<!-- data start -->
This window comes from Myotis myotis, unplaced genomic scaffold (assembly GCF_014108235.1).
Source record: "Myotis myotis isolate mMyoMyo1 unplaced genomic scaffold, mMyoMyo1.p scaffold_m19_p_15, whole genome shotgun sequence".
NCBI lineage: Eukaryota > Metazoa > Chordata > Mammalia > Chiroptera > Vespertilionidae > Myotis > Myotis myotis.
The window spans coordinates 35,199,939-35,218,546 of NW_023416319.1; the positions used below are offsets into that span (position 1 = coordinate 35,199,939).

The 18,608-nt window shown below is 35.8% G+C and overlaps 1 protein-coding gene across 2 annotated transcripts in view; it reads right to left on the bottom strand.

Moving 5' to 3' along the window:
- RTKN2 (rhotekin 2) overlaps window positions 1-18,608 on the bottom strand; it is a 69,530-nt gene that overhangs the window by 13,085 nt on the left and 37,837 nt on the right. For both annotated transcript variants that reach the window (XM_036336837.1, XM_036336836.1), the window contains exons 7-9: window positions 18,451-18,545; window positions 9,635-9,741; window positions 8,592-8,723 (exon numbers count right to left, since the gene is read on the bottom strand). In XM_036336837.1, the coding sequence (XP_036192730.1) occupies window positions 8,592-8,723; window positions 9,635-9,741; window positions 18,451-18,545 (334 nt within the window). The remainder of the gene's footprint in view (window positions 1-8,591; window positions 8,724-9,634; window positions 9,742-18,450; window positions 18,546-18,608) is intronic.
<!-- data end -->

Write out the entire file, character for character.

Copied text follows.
This window comes from Myotis myotis, unplaced genomic scaffold (assembly GCF_014108235.1).
Source record: "Myotis myotis isolate mMyoMyo1 unplaced genomic scaffold, mMyoMyo1.p scaffold_m19_p_15, whole genome shotgun sequence".
NCBI lineage: Eukaryota > Metazoa > Chordata > Mammalia > Chiroptera > Vespertilionidae > Myotis > Myotis myotis.
The window spans coordinates 35,199,939-35,218,546 of NW_023416319.1; the positions used below are offsets into that span (position 1 = coordinate 35,199,939).

The 18,608-nt window shown below is 35.8% G+C and overlaps 1 protein-coding gene across 2 annotated transcripts in view; it reads right to left on the bottom strand.

Moving 5' to 3' along the window:
- RTKN2 (rhotekin 2) overlaps window positions 1-18,608 on the bottom strand; it is a 69,530-nt gene that overhangs the window by 13,085 nt on the left and 37,837 nt on the right. For both annotated transcript variants that reach the window (XM_036336837.1, XM_036336836.1), the window contains exons 7-9: window positions 18,451-18,545; window positions 9,635-9,741; window positions 8,592-8,723 (exon numbers count right to left, since the gene is read on the bottom strand). In XM_036336837.1, the coding sequence (XP_036192730.1) occupies window positions 8,592-8,723; window positions 9,635-9,741; window positions 18,451-18,545 (334 nt within the window). The remainder of the gene's footprint in view (window positions 1-8,591; window positions 8,724-9,634; window positions 9,742-18,450; window positions 18,546-18,608) is intronic.